Sirens wail as the squad cars scream down the dirt road into the empty lot just a half-mile from the police station. Responding officers race out of their vehicles to the aid of an incapacitated driver behind the wheel. The unresponsive man is trapped in his car, in the throes of an unknown drug overdose, all while the vehicle is still in gear. Despite the danger, the officers are able to pull the driver out of the vehicle and start providing lifesaving medical assistance. Ambulances arrive on scene just a few moments later, and with the help he needs, the driver is stabilized.
While working as an intern in the Putnam County DA’s office, we had dramatic cases come in every day, but this one stuck with me.
Statements given by the officers on scene suggested that a standard inventory search of the minivan turned up something peculiar. Aside from drug paraphernalia, officers also found a woman’s handbag in the vehicle. This specific handbag, one that had been described to me just days earlier as a part of another case, was burgled from a locked car that same week. The driver had apparently smashed in the window of the parked vehicle just days earlier and stolen it.
The discovery of the handbag was evidence that the victim in the car was also the perpetrator of a recent crime. Worse yet, the stolen bag contained several credit cards, so the driver could have faced serious time in state prison if charges were stacked against him.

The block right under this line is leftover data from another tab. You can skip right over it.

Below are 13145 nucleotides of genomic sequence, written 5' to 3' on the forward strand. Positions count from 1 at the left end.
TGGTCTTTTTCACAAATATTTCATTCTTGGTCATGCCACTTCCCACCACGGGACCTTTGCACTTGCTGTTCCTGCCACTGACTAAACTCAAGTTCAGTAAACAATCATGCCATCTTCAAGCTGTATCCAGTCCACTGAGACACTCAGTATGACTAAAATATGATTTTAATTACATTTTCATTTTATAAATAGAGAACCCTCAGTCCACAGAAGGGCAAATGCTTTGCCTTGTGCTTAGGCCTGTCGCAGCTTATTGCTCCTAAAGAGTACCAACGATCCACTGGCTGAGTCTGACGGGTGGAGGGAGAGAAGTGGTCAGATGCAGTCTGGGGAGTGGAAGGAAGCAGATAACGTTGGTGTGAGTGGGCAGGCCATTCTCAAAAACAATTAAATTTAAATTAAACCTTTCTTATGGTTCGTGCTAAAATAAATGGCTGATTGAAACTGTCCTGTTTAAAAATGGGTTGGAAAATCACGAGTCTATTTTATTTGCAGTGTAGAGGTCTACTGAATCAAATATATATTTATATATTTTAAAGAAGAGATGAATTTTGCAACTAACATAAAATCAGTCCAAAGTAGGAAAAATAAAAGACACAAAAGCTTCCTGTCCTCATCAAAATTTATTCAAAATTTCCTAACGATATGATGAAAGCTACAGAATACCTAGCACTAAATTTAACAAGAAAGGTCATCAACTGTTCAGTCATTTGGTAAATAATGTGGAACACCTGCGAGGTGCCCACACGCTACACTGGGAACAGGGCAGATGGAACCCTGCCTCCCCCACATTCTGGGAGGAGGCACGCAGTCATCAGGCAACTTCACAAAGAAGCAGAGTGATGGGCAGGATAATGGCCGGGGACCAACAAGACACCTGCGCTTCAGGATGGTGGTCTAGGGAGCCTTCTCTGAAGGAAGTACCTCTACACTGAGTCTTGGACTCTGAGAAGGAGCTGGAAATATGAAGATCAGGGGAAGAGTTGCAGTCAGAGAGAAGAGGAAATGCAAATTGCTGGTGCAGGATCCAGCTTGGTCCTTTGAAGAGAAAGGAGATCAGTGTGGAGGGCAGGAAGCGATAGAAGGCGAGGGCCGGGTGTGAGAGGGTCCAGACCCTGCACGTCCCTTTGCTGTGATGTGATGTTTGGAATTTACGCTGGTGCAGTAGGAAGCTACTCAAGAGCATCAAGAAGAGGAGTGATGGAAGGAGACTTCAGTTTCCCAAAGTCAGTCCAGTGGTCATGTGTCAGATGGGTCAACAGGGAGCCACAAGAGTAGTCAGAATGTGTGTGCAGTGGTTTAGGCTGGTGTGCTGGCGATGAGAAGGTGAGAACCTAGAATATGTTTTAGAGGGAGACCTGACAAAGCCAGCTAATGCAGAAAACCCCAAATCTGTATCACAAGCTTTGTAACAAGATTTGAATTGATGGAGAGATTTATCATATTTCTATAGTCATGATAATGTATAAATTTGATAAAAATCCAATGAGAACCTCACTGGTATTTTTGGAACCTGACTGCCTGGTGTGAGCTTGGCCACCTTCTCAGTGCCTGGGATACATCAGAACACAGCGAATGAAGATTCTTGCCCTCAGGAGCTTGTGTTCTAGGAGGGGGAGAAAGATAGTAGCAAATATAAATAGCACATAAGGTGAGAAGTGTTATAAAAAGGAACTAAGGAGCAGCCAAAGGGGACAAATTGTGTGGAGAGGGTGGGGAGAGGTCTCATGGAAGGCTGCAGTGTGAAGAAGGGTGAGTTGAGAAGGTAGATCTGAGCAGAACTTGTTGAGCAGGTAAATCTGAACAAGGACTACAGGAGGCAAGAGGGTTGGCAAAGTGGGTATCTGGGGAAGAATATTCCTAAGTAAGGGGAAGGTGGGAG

But thankfully, there was another avenue for this defendant. He’s home today with his family, sober, facing only probation. He’s a graduate of one of New York’s most successful restorative justice programs, a Drug Treatment Court.
While working for the Putnam (NY) County District Attorney’s office, I was introduced to the concept of drug treatment courts, or DTCs. Putnam County is a rural, small enclave of villages in southeast New York, bordering Connecticut. Putnam County’s population is only about 10% of the size of neighboring Fairfield County across the state line, but Putnam has something that many of its larger Connecticut counterparts do not have, a successful DTC program.
Problem-solving courts, like DTCs, have quickly become a monumental criminal justice innovation designed to reduce a nonviolent defendant’s criminal exposure, while also helping enhance public safety. While there are various types of specialized problem-solving courts, including MHCs (Mental Health Courts) and SOCs (Sex Offense Courts), the most common of these specialized programs are local DTCs.
These programs made their debut in an unlikely setting, Miami in the early 80s, a drug “hotspot,” so to speak. Since then, however, DTCs have spread across the country, and for a pretty good reason: they work. In New York in particular, “[t]he results have been overwhelmingly positive,” according to the NYS Office for Justice Initiatives. DTCs in New York state use an intervention process in which a participant voluntarily enters into an agreement with the prosecution and the court promises to impose a significantly reduced criminal penalty, if the participant is successful in the program.